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Continued Partisanship at Mock Mark-Ups of Trade Bills

After Republicans won the House last November, predictions of gridlock usually cited one potential exception—trade policy.  President Obama affirmed his support for free-trade agreements (FTAs) in his State of the Union address in January, raising hopes that the three pending deals could be approved this year.  As a Senate Foreign Relations Committee minority report argued, in an era of divided government, the agreements “provide an opportunity for bipartisan cooperation on the administration’s stated goal of doubling exports in 5 years.”

If only it were that easy.  While yesterday’s “mock mark-ups” were a welcome and necessary step, they didn’t stand out for bipartisanship.  The House Ways and Means Committee approved the implementing bills for the Colombia and Panama FTAs on partisan lines, with all Republican Members voting for them and all Democratic Members voting against.  Many of these Democrats expressed support for the agreements, but used their nay votes to protest the omission of Trade Adjustment Assistance (TAA) in the South Korea bill.

Indeed, TAA has proved to be the partisan sticking point.  Many Republicans and Democrats can agree that free-trade agreements are tools to spur job creation and growth without deficit spending, but the same can’t be said of training for displaced workers.  The unfortunate irony is that the fiscal cost of renewed funding for TAA would be much lower than the cost incurred to U.S. businesses by a failure to approve the three FTAs.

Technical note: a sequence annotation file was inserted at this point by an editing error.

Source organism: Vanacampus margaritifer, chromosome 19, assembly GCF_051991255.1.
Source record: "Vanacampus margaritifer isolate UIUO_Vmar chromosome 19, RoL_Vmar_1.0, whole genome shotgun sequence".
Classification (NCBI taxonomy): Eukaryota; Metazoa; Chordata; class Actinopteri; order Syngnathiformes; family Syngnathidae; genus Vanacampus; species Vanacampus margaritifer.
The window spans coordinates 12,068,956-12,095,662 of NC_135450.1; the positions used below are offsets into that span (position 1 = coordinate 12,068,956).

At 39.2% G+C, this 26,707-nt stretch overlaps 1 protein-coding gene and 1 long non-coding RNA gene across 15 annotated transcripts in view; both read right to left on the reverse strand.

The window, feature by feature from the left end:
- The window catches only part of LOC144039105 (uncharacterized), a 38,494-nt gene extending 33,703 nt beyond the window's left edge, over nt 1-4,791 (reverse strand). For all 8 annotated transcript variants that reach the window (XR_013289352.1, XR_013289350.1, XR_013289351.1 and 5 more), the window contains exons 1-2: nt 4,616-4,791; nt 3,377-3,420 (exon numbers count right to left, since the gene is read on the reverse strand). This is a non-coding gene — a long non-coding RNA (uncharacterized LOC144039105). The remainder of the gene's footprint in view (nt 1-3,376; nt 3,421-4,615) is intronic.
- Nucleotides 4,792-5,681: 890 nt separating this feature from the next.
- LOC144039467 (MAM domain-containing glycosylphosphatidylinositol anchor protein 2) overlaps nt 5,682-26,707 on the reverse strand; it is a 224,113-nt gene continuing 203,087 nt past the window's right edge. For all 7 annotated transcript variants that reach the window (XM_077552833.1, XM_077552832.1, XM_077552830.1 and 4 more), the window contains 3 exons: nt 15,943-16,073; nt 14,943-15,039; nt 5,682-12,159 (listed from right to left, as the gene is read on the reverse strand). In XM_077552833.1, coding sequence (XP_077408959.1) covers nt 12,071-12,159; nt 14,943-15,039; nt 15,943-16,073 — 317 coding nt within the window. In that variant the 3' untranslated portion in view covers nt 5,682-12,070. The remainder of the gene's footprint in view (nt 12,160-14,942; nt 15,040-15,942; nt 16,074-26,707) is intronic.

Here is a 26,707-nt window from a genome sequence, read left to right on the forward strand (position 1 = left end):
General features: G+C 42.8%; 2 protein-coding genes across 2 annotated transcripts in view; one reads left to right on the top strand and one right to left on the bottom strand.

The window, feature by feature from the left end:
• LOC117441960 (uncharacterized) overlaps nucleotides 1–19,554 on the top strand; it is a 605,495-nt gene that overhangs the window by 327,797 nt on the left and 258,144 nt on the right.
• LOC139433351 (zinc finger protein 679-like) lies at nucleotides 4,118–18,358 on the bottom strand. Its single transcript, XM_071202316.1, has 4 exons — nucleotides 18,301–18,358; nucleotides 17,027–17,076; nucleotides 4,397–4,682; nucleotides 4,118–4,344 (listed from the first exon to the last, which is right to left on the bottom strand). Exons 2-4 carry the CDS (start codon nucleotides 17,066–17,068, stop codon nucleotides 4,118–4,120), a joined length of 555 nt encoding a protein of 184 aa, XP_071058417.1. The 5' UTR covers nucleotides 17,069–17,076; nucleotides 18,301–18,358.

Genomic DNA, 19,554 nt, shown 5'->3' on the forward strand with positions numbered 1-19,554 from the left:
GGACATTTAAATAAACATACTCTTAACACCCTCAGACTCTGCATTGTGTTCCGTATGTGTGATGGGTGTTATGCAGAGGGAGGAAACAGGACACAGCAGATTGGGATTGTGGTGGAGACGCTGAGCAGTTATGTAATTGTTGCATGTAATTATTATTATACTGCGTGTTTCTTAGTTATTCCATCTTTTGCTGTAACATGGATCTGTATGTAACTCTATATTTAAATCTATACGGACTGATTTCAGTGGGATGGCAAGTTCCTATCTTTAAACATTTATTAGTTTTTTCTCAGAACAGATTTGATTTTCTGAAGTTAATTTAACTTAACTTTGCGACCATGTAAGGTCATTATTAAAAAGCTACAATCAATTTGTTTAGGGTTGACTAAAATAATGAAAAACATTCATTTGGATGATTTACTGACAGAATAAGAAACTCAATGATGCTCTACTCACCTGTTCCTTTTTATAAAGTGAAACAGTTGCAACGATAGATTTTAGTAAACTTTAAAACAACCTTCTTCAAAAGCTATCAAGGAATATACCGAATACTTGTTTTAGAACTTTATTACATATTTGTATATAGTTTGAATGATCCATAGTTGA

On the Senate side, the Finance Committee met yesterday on the second try, after Republicans boycotted the mock-up originally scheduled for June 30.  The South Korea bill, with TAA language included, was the target of the partisan standoff, passing on party lines by 13 Democrats to 11 Republicans.  Ranking Member Orrin Hatch vowed to vote against the agreement if it includes “the TAA poison pill.”  For once, Colombia was less controversial with an 18-6 vote, and Panama passed easily, 22 to 2.  No amendments passed.

The buzz in Washington was that the mark-ups turned out as well as they could have considering where we were a week ago.  Yet the hyper-partisanship over TAA leaves the future of the trade pacts in jeopardy, even as urgency rises within the ranks of both parties to approve them before the August recess.  House Ways and Means Chairman David Camp has promised to separately consider reauthorization of TAA if the White House submits the three deals without TAA provisions, but Democratic lawmakers and the Administration appear unconvinced.

For now, the decision on how to move forward rests with the White House, under fast-track authority granted when the pacts were negotiated.  Today’s disappointing jobs report should only increase pressure to move on agreements that will expand market opportunities for U.S. good and services.  Recent partisan wrangling, however, doesn’t leave much room for sanguinity. 

The 112th Congress is on pace to be one of the least productive in years.  Let’s hope that trade really does prove to be the opportunity for a bipartisan legislative accomplishment before summer’s end.

*Kezia McKeague is a guest blogger to AQ Online. She is director of government relations at the Council of the Americas in Washington DC.

Any opinions expressed in this piece do not necessarily reflect those of Americas Quarterly or its publishers.
Tags: Colombia, Panama, Free Trade, U.S. Congress

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